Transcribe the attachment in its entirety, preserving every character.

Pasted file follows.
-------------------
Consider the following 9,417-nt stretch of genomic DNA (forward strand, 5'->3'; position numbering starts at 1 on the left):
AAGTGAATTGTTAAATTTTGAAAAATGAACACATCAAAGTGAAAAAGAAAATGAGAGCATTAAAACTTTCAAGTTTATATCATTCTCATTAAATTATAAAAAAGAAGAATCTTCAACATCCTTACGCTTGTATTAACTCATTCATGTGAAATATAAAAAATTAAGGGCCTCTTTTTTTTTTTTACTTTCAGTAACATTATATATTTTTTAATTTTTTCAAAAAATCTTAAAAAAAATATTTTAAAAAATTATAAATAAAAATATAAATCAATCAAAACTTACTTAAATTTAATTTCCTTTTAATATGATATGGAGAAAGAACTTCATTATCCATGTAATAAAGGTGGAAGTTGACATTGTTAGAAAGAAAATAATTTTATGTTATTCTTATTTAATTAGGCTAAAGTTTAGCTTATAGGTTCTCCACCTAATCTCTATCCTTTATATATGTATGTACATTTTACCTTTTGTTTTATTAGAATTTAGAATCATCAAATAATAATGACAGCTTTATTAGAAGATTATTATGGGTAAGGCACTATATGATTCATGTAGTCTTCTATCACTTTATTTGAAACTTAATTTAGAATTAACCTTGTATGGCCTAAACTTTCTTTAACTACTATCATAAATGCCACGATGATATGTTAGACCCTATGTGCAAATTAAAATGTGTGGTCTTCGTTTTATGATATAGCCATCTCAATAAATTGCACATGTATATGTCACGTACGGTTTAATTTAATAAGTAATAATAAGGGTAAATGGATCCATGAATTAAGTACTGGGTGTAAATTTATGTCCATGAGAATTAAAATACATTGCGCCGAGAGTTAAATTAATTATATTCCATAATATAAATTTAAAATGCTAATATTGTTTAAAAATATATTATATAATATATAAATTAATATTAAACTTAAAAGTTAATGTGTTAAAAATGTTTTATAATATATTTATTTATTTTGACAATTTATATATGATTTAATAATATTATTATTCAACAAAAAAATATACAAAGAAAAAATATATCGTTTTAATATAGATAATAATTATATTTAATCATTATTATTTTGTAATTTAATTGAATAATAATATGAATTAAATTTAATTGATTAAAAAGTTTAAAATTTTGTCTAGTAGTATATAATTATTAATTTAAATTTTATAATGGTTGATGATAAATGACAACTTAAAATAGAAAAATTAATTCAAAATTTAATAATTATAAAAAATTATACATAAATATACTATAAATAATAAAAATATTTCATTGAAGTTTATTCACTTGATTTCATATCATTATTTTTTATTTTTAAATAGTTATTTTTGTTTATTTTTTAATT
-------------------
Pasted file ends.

Consider the following 9,417-nt stretch of genomic DNA (forward strand, 5'->3'; position numbering starts at 1 on the left):
AAGTGAATTGTTAAATTTTGAAAAATGAACACATCAAAGTGAAAAAGAAAATGAGAGCATTAAAACTTTCAAGTTTATATCATTCTCATTAAATTATAAAAAAGAAGAATCTTCAACATCCTTACGCTTGTATTAACTCATTCATGTGAAATATAAAAAATTAAGGGCCTCTTTTTTTTTTTTACTTTCAGTAACATTATATATTTTTTAATTTTTTCAAAAAATCTTAAAAAAAATATTTTAAAAAATTATAAATAAAAATATAAATCAATCAAAACTTACTTAAATTTAATTTCCTTTTAATATGATATGGAGAAAGAACTTCATTATCCATGTAATAAAGGTGGAAGTTGACATTGTTAGAAAGAAAATAATTTTATGTTATTCTTATTTAATTAGGCTAAAGTTTAGCTTATAGGTTCTCCACCTAATCTCTATCCTTTATATATGTATGTACATTTTACCTTTTGTTTTATTAGAATTTAGAATCATCAAATAATAATGACAGCTTTATTAGAAGATTATTATGGGTAAGGCACTATATGATTCATGTAGTCTTCTATCACTTTATTTGAAACTTAATTTAGAATTAACCTTGTATGGCCTAAACTTTCTTTAACTACTATCATAAATGCCACGATGATATGTTAGACCCTATGTGCAAATTAAAATGTGTGGTCTTCGTTTTATGATATAGCCATCTCAATAAATTGCACATGTATATGTCACGTACGGTTTAATTTAATAAGTAATAATAAGGGTAAATGGATCCATGAATTAAGTACTGGGTGTAAATTTATGTCCATGAGAATTAAAATACATTGCGCCGAGAGTTAAATTAATTATATTCCATAATATAAATTTAAAATGCTAATATTGTTTAAAAATATATTATATAATATATAAATTAATATTAAACTTAAAAGTTAATGTGTTAAAAATGTTTTATAATATATTTATTTATTTTGACAATTTATATATGATTTAATAATATTATTATTCAACAAAAAAATATACAAAGAAAAAATATATCGTTTTAATATAGATAATAATTATATTTAATCATTATTATTTTGTAATTTAATTGAATAATAATATGAATTAAATTTAATTGATTAAAAAGTTTAAAATTTTGTCTAGTAGTATATAATTATTAATTTAAATTTTATAATGGTTGATGATAAATGACAACTTAAAATAGAAAAATTAATTCAAAATTTAATAATTATAAAAAATTATACATAAATATACTATAAATAATAAAAATATTTCATTGAAGTTTATTCACTTGATTTCATATCATTATTTTTTATTTTTAAATAGTTATTTTTGTTTATTTTTTAATT